Rhode Island Catholic: St. Patrick Church receives national award for its welcoming spirit (21 JAN 19)

Background information:

Saint Patrick Parish

National Catholic Partnership on Disability

Reflection Starter from Ralph Waldo Emerson

""The invariable mark of wisdom is to see the miraculous in the common." - Ralph Waldo Emerson

18 February 2019

The Tune Weavers: "Ol Man River"

It's time for some more doo wop. Here is a presentation of "Ol Man River" by The Tune Weavers:

Thank You, Lord

Thank you, Lord, for calling us to trust in You.

Bishop Tobin on Challenges to Simplicity and Detachment

"While in my local drugstore recently, I was looking to buy a new toothbrush. Not as simple as it sounds!

"The number of available options made my purchase a daunting, irritating task. There were, first of all, various brands, a factor that wasn't important. But, did I want one of the new high-tech, electric toothbrushes, or an old-fashioned, simple manual toothbrush? And even there, lots of decisions to be made. . . . There were toothbrushes with soft, medium and firm bristles; regular bristles and rounded bristles; and an 'indicator' toothbrush that told you when to discard it. There was a selection of bright colors; a travel toothbrush or the domestic stay-at-home model; and multi-packs with two, three or eight brushes. . . .

"Of course the plain old simple, single toothbrush I wanted was on the bottom rack, meaning I had to get on all fours to see it. . . ."

In a recent commentary,  Bishop Thomas J. Tobin, of the Diocese of Providence (RI), reflected on how "one of the challenges to successful, peaceful living today is that we are surrounded by too many options, too much clutter" and how the "imitation of Christ presumes a certain simplicity of life and a detachment from material things."

To access Bishop Tobin's complete essay, please visit:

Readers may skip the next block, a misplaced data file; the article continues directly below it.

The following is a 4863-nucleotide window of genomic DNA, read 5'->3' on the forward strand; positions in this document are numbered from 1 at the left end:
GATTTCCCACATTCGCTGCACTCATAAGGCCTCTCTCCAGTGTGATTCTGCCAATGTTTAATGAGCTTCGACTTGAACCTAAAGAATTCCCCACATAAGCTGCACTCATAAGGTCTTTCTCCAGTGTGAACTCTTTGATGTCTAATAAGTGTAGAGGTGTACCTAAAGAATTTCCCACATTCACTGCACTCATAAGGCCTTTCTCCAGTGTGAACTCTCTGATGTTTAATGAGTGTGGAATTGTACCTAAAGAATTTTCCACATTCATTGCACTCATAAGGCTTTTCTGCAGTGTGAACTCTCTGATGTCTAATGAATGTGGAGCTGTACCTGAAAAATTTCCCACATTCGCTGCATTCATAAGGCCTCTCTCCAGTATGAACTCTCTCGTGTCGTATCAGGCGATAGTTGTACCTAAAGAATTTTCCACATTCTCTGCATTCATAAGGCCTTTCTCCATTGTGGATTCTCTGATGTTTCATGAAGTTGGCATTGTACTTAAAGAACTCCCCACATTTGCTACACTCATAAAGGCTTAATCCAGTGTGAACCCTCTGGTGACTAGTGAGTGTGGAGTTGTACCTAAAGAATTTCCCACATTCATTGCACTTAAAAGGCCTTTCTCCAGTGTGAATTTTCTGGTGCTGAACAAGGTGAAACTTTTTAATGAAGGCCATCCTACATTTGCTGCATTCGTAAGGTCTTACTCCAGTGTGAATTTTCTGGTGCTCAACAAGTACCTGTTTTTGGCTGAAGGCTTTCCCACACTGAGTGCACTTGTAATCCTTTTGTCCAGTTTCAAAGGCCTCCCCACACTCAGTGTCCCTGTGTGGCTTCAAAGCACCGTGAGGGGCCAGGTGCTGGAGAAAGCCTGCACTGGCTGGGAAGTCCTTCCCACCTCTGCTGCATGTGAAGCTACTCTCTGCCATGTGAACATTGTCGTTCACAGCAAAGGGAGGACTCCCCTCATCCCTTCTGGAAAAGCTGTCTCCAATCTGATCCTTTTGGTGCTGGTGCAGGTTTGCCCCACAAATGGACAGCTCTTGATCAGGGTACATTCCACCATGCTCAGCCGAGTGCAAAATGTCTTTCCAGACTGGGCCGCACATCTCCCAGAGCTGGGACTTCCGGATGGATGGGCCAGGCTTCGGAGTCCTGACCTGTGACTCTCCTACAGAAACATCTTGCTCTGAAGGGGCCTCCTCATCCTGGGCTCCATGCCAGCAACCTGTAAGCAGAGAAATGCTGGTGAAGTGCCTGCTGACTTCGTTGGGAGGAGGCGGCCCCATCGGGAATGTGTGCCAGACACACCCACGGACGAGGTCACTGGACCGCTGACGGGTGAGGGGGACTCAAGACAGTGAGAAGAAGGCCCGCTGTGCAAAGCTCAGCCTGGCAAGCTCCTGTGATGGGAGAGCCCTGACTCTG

The Imitation of Christ: All I Wanted Was a Toothbrush (14 FEB 19)

Reflection Starter from Jeremiah

"Blessed are those who trust in the LORD; the LORD will be their trust. They are like a tree planted beside the waters that stretches out its roots to the stream: It does not fear heat when it comes, its leaves stay green; In the year of drought it shows no distress, but still produces fruit." - Jeremiah 17:7-8

17 February 2019

Paul Robeson: "There Is a Balm in Gilead"

As our Sunday celebration continues, I offer this version of Paul Robeson presenting "There Is a Balm in Gilead":

Sixth Sunday in Ordinary Time

Today the Church celebrates the Sixth Sunday in Ordinary Time. The assigned readings are Jeremiah 17:5-8; 1 Corinthians 15:12, 16-20; and Luke 6:17, 20-26. The Responsorial Psalm is from Psalm 1 (Psalm 1:1-4, 6).

For one version of the Responsorial Psalm set to music, please visit:

YouTube: Responsorial Psalm - Psalm 1 "True Happiness in God's Law"

The Gospel reading is as follows:

Jesus came down with the twelve and stood on a stretch of level ground with a great crowd of his disciples and a large number of the people from all Judea and Jerusalem and the coastal region of Tyre and Sidon. And raising his eyes toward his disciples he said: "Blessed are you who are poor,
for the kingdom of God is yours. Blessed are you who are now hungry, for you will be satisfied. Blessed are you who are now weeping, for you will laugh. Blessed are you when people hate you, and when they exclude and insult you, and denounce your name as evil on account of the Son of Man. Rejoice and leap for joy on that day! Behold, your reward will be great in heaven. For their ancestors treated the prophets in the same way. But woe to you who are rich, for you have received your consolation. Woe to you who are filled now, for you will be hungry. Woe to you who laugh now, for you will grieve and weep. Woe to you when all speak well of you, for their ancestors treated the false prophets in this way."

Reflections on these readings:

Oblates of St. Francis de Sales: Salesian Sunday Reflections: Sixth Sunday of Ordinary Time (February 17, 2019)

Oblates of St. Francis de Sales: Sundays Salesian: Sixth Sunday of Ordinary Time (February 17, 2019)

Community in Mission: Blessing or Woe: You Decide. A Homily for the 6th Sunday of the Year (16 FEB 19)

The Sacred Page: The Upside Down Kingdom of God: 6th Sunday in OT (14 FEB 19)

The Sacred Page: The Sermon on "the Plain" (The Mass Readings Explained) (11 FEB 19)

St. Paul Center: Rich in Poverty: Scott Hahn Reflects on the Sixth Sunday in Ordinary Time

Word on Fire: A Salt and Empty Earth (Cycle C * Ordinary Time * Week 6)

Spirituality of the Readings: Happy Are You (Sixth Sunday of Ordinary Time C)

In Exile: The Empathetic Gaze of God (Sixth Sunday of Ordinary Time C)

Let the Scriptures Speak: Flesh or God? (Sixth Sunday of Ordinary Time C)

The Word Engaged: Open to the Supernatural (Sixth Sunday of Ordinary Time C)

Historical Cultural Context: Rich and Poor (Sixth Sunday of Ordinary Time C)

Thoughts from the Early Church: Commentary by John Chrysostom (Sixth Sunday of Ordinary Time C)